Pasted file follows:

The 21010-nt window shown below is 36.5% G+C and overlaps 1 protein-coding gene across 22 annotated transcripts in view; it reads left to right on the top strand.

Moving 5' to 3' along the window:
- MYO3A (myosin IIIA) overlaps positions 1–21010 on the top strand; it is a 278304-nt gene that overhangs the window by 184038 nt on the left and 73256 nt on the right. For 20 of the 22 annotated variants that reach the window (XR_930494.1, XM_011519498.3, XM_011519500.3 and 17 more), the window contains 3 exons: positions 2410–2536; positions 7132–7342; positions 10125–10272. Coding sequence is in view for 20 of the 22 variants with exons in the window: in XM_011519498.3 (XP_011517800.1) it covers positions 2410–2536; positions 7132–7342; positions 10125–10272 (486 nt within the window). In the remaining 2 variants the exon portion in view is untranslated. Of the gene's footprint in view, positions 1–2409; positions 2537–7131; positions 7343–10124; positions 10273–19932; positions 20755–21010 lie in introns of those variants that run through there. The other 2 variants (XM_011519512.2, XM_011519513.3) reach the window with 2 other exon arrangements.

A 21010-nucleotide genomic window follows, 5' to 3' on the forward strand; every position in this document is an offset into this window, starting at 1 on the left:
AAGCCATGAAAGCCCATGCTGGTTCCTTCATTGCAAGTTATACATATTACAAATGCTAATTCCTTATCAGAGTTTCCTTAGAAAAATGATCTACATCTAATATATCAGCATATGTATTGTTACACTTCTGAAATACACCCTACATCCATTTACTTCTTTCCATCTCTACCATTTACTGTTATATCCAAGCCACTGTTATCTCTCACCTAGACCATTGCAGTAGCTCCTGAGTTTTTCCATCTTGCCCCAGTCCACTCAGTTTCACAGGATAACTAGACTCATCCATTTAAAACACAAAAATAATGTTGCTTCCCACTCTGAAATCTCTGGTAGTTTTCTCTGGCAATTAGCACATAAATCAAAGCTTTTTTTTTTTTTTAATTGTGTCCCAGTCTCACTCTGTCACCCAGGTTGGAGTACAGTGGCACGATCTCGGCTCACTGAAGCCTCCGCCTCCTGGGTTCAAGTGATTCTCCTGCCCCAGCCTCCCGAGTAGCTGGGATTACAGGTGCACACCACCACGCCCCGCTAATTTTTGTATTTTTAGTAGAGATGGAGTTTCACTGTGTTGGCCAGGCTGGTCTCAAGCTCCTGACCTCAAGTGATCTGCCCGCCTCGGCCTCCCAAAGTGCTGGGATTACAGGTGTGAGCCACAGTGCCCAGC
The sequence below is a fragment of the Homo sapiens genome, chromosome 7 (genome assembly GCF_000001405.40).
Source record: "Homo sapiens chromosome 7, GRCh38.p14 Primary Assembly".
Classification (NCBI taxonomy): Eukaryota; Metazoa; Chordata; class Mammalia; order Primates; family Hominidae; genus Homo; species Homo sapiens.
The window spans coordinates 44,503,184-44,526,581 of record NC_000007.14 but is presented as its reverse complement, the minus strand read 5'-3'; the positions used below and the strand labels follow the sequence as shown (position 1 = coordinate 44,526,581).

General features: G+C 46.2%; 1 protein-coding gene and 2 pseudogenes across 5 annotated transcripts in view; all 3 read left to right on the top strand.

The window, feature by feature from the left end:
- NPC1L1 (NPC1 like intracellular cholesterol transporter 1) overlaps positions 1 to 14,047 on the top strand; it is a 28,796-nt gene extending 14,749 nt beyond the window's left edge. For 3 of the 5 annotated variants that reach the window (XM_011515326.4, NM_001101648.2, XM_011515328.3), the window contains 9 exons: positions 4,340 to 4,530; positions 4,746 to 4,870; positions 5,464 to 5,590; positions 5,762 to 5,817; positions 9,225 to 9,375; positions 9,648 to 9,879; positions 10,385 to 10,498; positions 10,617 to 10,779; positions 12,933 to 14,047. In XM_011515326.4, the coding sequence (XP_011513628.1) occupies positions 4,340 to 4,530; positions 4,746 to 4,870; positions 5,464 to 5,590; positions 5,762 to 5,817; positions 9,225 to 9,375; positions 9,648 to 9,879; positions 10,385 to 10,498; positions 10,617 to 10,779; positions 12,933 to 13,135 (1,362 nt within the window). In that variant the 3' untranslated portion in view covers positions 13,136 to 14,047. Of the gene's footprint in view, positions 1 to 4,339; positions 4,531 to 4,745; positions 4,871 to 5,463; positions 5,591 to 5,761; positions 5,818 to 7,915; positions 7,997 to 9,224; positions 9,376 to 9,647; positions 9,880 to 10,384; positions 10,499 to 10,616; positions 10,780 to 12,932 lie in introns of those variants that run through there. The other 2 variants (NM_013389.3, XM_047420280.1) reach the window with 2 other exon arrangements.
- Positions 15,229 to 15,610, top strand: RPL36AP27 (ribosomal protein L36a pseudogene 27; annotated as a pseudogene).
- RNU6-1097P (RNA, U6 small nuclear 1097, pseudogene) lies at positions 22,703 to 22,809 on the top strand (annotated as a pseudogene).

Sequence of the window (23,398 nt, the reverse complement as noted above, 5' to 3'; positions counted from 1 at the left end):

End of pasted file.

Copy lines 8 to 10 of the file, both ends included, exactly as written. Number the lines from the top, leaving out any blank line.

Classification (NCBI taxonomy): Eukaryota; Metazoa; Chordata; class Mammalia; order Primates; family Hominidae; genus Homo; species Homo sapiens.
The window spans coordinates 44,503,184-44,526,581 of record NC_000007.14 but is presented as its reverse complement, the minus strand read 5'-3'; the positions used below and the strand labels follow the sequence as shown (position 1 = coordinate 44,526,581).

General features: G+C 46.2%; 1 protein-coding gene and 2 pseudogenes across 5 annotated transcripts in view; all 3 read left to right on the top strand.